Disciplinary vs. New Media Authority

Alex Reid at "digital digs" writes on "the threat of the network". Alex states that teachers

continue to view their profession as one that will be founded on a discrete, unchanging body of information that they will acquire before graduating. We might all deride the notion of the teacher/professor reciting the same lectures and lessons plans year after year, but somehow this does not alter this belief that a degree will certify us once and for all as authorities. Sure, all these teacher-students recognize that they will gain experience as teachers, learn helpful tips along the way, and become better practitioners. But this development of practice is separated from the acquisition of authoritative knowledge.

And this faith exists in both  K-12 and  college faculty. 

The threat of the network is the dissolution of this authority. The ongoing development of media and networks requires us to keep moving. It doesn't mean that what we've learned has no value; it means that it cannot establish us as authorities. We cannot imagine the classroom as resting upon a core body of knowledge. We are engaged in a technocultural shift that shakes the very foundations of epistemology: what began as a philosophical critique in theory now becomes a material condition (Hayles makes this argument, citing the birth of Netscape as the end of the "postmodern" era and the beginning of something new)

In many ways, I agree with all that Alex wrote, especially on the disconnect between formal education and the real world. Still, some points need to be clarified with respect to technological expertise and disciplinary expertise. Certainly, I don't consider myself as an authority on new technologies. But why should I? Technology and new media is not the goal of learning in my classes, although it is a byproduct. Rather, it supports learning certain concepts and practices of my subject of composition.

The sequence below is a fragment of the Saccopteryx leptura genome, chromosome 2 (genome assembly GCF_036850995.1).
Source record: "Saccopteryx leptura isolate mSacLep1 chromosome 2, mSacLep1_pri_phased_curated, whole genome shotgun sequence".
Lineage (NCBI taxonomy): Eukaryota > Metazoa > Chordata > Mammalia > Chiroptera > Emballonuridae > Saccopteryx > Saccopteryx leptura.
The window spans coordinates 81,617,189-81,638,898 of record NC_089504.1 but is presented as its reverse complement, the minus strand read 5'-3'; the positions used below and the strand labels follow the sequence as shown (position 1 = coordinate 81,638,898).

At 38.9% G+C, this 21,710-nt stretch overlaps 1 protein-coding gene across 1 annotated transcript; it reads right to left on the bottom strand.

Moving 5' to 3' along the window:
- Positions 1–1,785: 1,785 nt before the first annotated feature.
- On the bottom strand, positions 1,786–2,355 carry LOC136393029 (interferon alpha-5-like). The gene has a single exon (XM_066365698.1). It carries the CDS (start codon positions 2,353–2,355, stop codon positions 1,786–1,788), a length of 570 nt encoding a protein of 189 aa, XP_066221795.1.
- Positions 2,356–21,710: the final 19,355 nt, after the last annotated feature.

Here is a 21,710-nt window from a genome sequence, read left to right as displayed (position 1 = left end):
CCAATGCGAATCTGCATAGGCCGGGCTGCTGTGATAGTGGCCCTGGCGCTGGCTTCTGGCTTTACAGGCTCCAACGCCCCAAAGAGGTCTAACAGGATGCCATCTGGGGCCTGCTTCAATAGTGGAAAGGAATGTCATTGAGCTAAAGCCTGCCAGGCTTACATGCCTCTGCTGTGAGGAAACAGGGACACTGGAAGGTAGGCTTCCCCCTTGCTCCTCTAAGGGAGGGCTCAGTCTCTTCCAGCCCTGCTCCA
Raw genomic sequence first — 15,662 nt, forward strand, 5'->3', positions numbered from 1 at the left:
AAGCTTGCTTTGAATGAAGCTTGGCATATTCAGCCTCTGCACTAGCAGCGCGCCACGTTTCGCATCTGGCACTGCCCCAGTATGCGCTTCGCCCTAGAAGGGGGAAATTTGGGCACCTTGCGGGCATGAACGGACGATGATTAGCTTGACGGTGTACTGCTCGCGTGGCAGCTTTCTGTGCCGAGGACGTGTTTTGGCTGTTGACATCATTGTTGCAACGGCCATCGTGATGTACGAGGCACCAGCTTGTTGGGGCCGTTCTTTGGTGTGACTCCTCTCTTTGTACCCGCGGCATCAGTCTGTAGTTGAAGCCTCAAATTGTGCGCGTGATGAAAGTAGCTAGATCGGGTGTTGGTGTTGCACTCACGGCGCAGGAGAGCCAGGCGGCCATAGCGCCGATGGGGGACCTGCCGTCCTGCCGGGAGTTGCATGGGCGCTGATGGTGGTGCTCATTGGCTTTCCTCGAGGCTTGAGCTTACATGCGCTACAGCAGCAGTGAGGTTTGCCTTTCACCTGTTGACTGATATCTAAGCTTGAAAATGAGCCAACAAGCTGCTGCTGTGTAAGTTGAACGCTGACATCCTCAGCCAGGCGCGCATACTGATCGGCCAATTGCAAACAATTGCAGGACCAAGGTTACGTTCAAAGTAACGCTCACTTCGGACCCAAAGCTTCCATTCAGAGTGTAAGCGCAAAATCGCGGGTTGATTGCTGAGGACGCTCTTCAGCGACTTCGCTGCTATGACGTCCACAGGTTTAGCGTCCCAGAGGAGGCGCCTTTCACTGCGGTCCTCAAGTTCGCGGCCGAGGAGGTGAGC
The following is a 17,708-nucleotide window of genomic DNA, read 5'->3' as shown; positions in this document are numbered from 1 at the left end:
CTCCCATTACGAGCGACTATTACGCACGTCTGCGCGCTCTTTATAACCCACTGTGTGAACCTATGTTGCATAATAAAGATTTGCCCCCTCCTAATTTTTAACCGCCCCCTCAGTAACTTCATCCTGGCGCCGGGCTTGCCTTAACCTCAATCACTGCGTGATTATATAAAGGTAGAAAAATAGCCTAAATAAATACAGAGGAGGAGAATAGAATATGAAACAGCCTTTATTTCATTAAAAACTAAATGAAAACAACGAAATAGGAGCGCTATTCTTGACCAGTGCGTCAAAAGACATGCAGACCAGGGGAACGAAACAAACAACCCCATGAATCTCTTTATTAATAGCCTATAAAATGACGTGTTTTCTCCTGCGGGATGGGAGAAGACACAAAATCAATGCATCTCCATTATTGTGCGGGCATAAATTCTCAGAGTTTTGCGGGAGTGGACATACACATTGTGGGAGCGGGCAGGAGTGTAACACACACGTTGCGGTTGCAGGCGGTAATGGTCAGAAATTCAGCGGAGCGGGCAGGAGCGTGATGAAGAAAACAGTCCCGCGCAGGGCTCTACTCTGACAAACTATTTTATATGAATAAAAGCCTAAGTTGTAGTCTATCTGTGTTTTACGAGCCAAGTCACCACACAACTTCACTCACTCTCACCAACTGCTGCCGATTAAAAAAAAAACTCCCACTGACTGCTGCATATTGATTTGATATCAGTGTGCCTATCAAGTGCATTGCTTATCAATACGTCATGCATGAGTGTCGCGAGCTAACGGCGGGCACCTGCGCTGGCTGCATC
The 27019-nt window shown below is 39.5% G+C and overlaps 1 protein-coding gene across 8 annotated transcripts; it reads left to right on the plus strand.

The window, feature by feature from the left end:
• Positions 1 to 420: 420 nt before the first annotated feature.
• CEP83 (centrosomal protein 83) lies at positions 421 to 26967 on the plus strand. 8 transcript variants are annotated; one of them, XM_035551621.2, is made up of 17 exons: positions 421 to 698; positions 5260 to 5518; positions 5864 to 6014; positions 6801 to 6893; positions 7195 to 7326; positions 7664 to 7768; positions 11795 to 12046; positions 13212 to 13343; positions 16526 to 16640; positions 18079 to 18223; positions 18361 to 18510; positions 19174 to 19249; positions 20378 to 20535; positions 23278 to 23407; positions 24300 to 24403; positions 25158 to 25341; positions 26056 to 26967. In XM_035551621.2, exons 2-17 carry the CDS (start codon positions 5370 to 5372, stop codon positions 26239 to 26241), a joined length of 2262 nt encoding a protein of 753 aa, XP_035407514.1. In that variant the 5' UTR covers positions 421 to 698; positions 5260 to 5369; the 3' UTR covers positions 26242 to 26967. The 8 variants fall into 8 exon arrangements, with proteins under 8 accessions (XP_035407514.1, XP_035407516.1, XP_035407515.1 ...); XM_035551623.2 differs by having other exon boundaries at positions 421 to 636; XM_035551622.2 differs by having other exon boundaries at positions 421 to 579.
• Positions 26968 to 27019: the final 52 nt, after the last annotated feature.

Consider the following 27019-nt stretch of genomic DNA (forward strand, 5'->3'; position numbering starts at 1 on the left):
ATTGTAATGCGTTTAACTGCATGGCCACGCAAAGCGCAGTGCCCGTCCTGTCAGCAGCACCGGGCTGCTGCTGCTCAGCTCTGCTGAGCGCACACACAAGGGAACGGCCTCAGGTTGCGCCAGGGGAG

As a teacher of university composition for 14+ years, I've never thought about possessing an unchanging body of content knowledge. What I do consider not to change much over time are principles of rhetoric. For instance, when trying to communicate, especially persuasive communication, we use logic, appeal to emotions and values, and attempt to establish a credible ethos. Or coming from stasis theory, we might consider what are the facts, what are their nature, how do we evaluate them, and what should we do about them. These principles haven't changed in millenia and apply to cyberwriting as well as to print writing as well as to oral communication. So, although I do not consider myself to be an expert [perhaps I might in another 14+ years :) ], I would say that I have some "authority" in applying these principles and some "authority" in teaching the application of those principles to old and new media and networks or writing.

I accept that knowledge changes and that what we teach should change, too. But does that really mean that teachers, such as myself with many years of experience, have no more authority than our students with respect to our disciplines? I don't think that's what Alex is arguing, but in attempts to make education more relevant to students, I wonder about the hype associated with these new media and about the conflating of technological expertise with disciplinary knowledge.

Somewhat related posts:
Experts in the Learning Profession
Experts, Learning, and Networks
The Expert Mind